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slightly better OT??? / (Fwd) Lockean theory of property rights & open source culture

From: Eric D. Pierce <>
Date: Wed, 13 Dec 2000 16:45:00 -0800
Message-Id: <>

[sorry I don't have the URL for the original article on copyrighting bugs.]

subject: Lockean theory of property rights & open source culture (/was (Fwd) RE: [OT] MS claims copyright on Windows Bugs)


|About the Author
|Eric S. Raymond has been writing open-source 
|software for more than fifteen years, and has 
|authored or collaborated on many popular 
|programs. He is often described as the Internet 
|hacker culture's tribal historian and resident 
|anthropologist, and edited The New Hacker's 
|Dictionary ...

------- Forwarded message follows -------
[open source discussion...]

> I am completely lost here. Okay, perhaps it's great for large corporations
> because it saves them so much money. Nobody would argue that Microsoft
> (among others) isn't grossly overcharging everyone for their products. But
> what is the incentive for an individual to develop software? How will they
> feed their families? Surely not on ideals and good feelings alone? Will I
> have to look my son in the eye and say, "Son, after you've studied hard for
> years and then worked very hard to develop the best software that you
> possibly can, I want you to just give it all away."?
As an individual, you can do it for fun ;) As an individual computer professional (e.g. consultant) you do it for professional enhancement. A local company here in ... specializes in wireless networking drivers. They struggled for a long time. As a last ditch effort to make things work, they wrote and open sourced wireless LAN drivers for linux. Their fame skyrocketed. If you had to choose between 2 vendors, one of which had code that you could try and review, which would you trust. They landed several contracts for proprietry development for vendor hardware. They also won "Best New Product" ad Atlanta Linux Showcase. They are doing quite well now, thank you. In their case, free software is cheap and effective advertising. Another model, is "widget frosting", Sendmail, Inc and Tripwire (I don't know the actual company name) start with, and continue to maintain, completely open source products. (Sendmail is THE mail handler for the internet, moving an estimated 80-90% of internet mail.) For a price, you can buy support or you can buy additional add-ons: GUI management tools, enterprise integration tools, central management tools, etc. For a general consultant, you can give away your software and sell support conctracts. Say you through together a custom BSD distribution that provides general internet connectivity, firewall services, email gateway, an e-commerce web framework, etc. You give it away to the world. Businesses, however, like to be able to count on someone to fix things when they're broken, so you sell annual service contracts. Now you can go out to local businesses, show them your product, show them your customer participation mailing lists, show them your history at resolving problems. Odds are, they'll pick you over someone who shows them a brightly packaged box with a CD inside. Or, let's say you're Joe Programmer working (or contracting) for programming services. You decide to change jobs, so out goes the resumes. On that resume, you say download and try my software at Companies are giving big-time open source programmers big-time jobs. These are the superstars of software development: Linus Torvalds, Transmeta; Bruce Perens, HP; Guido Van Rossum, Digital Creations; Take a look at Eric Raymonds' _Homesteading_the_Noosphere_ at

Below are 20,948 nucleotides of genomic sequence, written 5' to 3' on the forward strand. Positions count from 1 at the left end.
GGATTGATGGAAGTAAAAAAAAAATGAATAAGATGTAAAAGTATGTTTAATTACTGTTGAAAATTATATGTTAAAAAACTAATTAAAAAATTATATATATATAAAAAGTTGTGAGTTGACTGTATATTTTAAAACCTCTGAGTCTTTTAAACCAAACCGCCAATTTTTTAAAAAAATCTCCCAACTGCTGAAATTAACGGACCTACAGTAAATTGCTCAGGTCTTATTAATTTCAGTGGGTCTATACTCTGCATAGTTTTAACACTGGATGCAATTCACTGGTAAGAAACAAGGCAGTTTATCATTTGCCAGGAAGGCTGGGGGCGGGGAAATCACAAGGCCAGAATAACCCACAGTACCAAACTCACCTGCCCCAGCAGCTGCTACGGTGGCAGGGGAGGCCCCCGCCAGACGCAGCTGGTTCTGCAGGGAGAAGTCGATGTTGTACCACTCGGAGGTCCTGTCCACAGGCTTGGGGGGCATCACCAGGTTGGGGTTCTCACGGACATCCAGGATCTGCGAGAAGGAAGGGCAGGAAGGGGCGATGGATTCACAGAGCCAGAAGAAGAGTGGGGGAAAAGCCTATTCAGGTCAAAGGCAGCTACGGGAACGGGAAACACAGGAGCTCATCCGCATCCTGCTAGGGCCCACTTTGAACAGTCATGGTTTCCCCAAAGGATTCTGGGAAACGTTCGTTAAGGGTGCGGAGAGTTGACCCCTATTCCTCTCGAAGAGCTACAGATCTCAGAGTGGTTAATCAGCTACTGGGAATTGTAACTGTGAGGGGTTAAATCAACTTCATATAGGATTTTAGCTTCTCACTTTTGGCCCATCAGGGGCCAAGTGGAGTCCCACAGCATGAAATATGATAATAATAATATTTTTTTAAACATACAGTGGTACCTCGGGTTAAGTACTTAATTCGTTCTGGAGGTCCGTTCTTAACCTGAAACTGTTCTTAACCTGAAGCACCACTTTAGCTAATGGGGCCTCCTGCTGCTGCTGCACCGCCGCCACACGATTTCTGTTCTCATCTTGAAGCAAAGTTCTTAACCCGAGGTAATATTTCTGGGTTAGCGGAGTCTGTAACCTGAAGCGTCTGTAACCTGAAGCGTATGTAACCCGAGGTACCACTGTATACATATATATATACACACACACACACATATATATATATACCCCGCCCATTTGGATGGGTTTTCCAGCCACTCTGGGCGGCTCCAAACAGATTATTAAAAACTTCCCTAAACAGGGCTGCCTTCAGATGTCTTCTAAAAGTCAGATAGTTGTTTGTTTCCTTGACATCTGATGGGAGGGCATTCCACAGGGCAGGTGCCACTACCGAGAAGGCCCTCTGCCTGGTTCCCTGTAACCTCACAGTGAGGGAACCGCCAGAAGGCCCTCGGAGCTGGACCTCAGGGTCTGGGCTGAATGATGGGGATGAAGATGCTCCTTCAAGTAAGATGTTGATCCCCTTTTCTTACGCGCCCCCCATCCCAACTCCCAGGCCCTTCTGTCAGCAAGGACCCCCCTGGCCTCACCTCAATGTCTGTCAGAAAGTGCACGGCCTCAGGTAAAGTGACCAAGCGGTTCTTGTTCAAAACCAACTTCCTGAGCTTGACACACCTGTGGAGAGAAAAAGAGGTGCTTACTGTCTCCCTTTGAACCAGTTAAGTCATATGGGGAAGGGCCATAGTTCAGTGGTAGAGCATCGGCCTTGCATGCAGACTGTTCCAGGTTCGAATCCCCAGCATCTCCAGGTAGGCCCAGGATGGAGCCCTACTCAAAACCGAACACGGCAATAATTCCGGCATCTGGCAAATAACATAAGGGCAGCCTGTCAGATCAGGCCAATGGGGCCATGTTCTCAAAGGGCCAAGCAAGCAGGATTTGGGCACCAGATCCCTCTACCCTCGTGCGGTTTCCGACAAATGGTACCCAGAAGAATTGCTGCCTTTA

Received on Wed Dec 13 2000 - 18:45:00 CST

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